More change came a couple months later when Andrea got a call asking if she would foster two brothers on a temporary basis. Almost a year later, the two boys are still part of the family.

“Prior to COVID, we just did normal stuff – school, work, homework, gaming, friends,” says Andrea, who is a store manager at Burlington.

When COVID hit Alaska, that all changed. Instead of working full-time managing 80 employees, Andrea now completes several hours of virtual training each week and tries to keep her employees engaged over social media. Mitch’s work schedule was reduced to part-time, and he and Andrea share the grocery shopping responsibility. And the younger boys have transitioned to doing school from home.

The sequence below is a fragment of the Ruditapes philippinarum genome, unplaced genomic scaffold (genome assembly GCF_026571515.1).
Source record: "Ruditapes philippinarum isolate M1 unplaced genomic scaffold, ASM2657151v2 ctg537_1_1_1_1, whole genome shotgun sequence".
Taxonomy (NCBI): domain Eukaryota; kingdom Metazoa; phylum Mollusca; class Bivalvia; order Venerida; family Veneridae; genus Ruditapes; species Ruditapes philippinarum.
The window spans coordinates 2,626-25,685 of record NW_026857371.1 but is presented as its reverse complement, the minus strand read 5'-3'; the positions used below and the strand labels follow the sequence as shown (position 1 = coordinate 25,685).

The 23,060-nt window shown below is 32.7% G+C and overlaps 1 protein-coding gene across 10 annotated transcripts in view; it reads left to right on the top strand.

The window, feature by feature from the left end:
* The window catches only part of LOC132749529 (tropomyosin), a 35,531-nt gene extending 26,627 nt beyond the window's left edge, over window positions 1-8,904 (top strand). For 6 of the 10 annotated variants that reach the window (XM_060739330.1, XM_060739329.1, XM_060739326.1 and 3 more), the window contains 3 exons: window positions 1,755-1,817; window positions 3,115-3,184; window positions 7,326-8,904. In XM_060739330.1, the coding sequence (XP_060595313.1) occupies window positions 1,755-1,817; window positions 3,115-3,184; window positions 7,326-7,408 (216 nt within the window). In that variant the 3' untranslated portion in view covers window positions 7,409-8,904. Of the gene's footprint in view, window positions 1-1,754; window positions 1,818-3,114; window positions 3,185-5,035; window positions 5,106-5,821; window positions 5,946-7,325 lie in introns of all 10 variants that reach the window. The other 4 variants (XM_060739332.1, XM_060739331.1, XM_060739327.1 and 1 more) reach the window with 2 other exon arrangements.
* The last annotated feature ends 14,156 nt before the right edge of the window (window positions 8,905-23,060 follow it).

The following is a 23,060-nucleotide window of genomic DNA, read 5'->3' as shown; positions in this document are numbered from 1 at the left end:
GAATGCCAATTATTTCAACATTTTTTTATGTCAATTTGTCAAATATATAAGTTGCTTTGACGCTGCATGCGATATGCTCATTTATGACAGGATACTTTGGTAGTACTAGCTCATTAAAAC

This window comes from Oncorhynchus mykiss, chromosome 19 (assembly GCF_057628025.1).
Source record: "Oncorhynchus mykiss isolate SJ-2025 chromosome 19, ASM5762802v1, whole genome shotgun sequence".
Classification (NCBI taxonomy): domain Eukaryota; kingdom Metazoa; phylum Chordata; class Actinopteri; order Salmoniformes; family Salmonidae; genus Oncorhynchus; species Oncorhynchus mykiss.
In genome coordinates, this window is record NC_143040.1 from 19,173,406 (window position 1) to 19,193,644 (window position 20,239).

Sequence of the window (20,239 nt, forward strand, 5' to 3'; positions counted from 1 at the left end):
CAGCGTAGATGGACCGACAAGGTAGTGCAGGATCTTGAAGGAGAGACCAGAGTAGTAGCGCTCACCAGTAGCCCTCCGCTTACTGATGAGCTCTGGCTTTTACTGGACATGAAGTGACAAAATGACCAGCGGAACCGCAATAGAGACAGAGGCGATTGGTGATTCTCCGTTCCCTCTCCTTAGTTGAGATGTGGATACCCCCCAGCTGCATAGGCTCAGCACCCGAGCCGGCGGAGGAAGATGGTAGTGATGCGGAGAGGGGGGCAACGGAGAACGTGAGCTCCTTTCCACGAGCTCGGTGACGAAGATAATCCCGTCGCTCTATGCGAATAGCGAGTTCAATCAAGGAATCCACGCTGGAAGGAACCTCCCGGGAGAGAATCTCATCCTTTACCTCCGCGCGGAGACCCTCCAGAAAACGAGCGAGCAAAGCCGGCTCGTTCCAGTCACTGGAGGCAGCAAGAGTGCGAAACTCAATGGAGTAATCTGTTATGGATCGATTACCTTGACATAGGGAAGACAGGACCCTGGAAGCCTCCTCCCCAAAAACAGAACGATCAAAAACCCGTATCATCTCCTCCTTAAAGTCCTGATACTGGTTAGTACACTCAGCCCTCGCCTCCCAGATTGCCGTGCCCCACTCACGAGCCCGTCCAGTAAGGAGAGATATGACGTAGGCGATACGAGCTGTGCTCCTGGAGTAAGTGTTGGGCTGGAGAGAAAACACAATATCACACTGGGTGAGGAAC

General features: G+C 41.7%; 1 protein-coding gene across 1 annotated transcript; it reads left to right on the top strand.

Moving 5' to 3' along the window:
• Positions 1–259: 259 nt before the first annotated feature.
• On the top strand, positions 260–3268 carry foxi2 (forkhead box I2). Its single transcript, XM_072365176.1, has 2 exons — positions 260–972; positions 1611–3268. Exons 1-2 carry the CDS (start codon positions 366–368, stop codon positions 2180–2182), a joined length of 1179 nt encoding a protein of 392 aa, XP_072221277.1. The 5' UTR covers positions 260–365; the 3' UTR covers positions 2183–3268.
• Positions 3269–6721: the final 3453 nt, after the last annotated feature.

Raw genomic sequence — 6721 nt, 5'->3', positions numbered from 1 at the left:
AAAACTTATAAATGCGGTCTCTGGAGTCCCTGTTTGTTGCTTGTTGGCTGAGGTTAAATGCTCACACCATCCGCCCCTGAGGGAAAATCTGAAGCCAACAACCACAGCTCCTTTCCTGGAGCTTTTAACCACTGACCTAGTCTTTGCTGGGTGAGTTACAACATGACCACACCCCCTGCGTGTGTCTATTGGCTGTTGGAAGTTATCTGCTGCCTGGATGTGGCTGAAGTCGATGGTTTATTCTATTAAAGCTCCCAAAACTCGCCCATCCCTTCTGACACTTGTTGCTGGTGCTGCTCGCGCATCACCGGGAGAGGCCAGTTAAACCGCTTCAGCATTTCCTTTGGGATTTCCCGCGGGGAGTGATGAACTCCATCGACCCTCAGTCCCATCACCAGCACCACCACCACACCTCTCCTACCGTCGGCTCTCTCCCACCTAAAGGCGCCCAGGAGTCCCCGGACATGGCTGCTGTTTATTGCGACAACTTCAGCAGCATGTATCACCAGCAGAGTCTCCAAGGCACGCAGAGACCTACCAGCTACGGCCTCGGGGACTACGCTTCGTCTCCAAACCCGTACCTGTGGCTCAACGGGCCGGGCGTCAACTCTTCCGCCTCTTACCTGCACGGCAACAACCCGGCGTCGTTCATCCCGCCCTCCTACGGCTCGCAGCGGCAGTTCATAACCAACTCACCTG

“The biggest change is now we are all home all day. Things have been OK except for battling to get them to do homework,” Andrea notes.

All the ZOOM meetings and school emails are somewhat overwhelming, but Andrea says she likes to see the assignments and due dates and grades. She’s also been thrilled to see the change in her oldest foster son, who left a more stressful environment at one of the high schools geared for teens with behavioral issues. “He’s become much more engaged, and his stress and anxiety has dropped. I’ve watched him bloom,” Andrea says. “That’s been a win.”

A key to their success, Andrea feels, is being flexible with the family schedule. “I’m not too strict about schedules, but there are non-negotiables. Homework can be done at 2 a.m. but it has to be done. Same thing with chores. We have some structure in place, but there’s flexibility. Right now, it’s OK if there are a few things you let go.”